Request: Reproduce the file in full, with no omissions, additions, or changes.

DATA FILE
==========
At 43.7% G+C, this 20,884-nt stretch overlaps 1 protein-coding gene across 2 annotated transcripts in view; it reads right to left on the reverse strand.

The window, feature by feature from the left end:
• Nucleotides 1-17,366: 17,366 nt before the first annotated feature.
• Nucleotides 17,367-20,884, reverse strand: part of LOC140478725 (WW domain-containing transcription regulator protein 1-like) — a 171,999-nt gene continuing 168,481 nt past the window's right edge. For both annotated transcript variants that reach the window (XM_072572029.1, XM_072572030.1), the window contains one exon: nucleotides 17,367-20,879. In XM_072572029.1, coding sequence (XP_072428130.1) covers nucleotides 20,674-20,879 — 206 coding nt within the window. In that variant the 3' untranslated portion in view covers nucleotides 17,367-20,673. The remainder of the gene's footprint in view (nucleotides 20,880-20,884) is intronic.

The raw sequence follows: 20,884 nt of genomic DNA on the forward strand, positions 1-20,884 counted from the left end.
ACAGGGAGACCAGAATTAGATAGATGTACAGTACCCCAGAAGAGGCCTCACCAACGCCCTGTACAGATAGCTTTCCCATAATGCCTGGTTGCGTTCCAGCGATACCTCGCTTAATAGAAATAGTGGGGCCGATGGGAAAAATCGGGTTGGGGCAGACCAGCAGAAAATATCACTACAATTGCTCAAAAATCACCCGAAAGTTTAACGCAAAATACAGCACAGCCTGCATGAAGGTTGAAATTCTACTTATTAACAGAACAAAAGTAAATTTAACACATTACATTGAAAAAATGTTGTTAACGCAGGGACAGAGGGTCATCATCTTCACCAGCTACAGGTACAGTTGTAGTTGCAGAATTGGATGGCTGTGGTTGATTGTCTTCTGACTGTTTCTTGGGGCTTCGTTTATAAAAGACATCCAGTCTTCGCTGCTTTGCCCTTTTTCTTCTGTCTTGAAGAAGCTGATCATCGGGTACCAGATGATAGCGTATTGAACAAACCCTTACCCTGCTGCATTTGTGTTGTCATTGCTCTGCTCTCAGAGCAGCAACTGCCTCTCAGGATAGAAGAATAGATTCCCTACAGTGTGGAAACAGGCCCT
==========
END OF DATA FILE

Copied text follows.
At 43.7% G+C, this 20,884-nt stretch overlaps 1 protein-coding gene across 2 annotated transcripts in view; it reads right to left on the reverse strand.

The window, feature by feature from the left end:
• Nucleotides 1-17,366: 17,366 nt before the first annotated feature.
• Nucleotides 17,367-20,884, reverse strand: part of LOC140478725 (WW domain-containing transcription regulator protein 1-like) — a 171,999-nt gene continuing 168,481 nt past the window's right edge. For both annotated transcript variants that reach the window (XM_072572029.1, XM_072572030.1), the window contains one exon: nucleotides 17,367-20,879. In XM_072572029.1, coding sequence (XP_072428130.1) covers nucleotides 20,674-20,879 — 206 coding nt within the window. In that variant the 3' untranslated portion in view covers nucleotides 17,367-20,673. The remainder of the gene's footprint in view (nucleotides 20,880-20,884) is intronic.

The raw sequence follows: 20,884 nt of genomic DNA on the forward strand, positions 1-20,884 counted from the left end.
ACAGGGAGACCAGAATTAGATAGATGTACAGTACCCCAGAAGAGGCCTCACCAACGCCCTGTACAGATAGCTTTCCCATAATGCCTGGTTGCGTTCCAGCGATACCTCGCTTAATAGAAATAGTGGGGCCGATGGGAAAAATCGGGTTGGGGCAGACCAGCAGAAAATATCACTACAATTGCTCAAAAATCACCCGAAAGTTTAACGCAAAATACAGCACAGCCTGCATGAAGGTTGAAATTCTACTTATTAACAGAACAAAAGTAAATTTAACACATTACATTGAAAAAATGTTGTTAACGCAGGGACAGAGGGTCATCATCTTCACCAGCTACAGGTACAGTTGTAGTTGCAGAATTGGATGGCTGTGGTTGATTGTCTTCTGACTGTTTCTTGGGGCTTCGTTTATAAAAGACATCCAGTCTTCGCTGCTTTGCCCTTTTTCTTCTGTCTTGAAGAAGCTGATCATCGGGTACCAGATGATAGCGTATTGAACAAACCCTTACCCTGCTGCATTTGTGTTGTCATTGCTCTGCTCTCAGAGCAGCAACTGCCTCTCAGGATAGAAGAATAGATTCCCTACAGTGTGGAAACAGGCCCT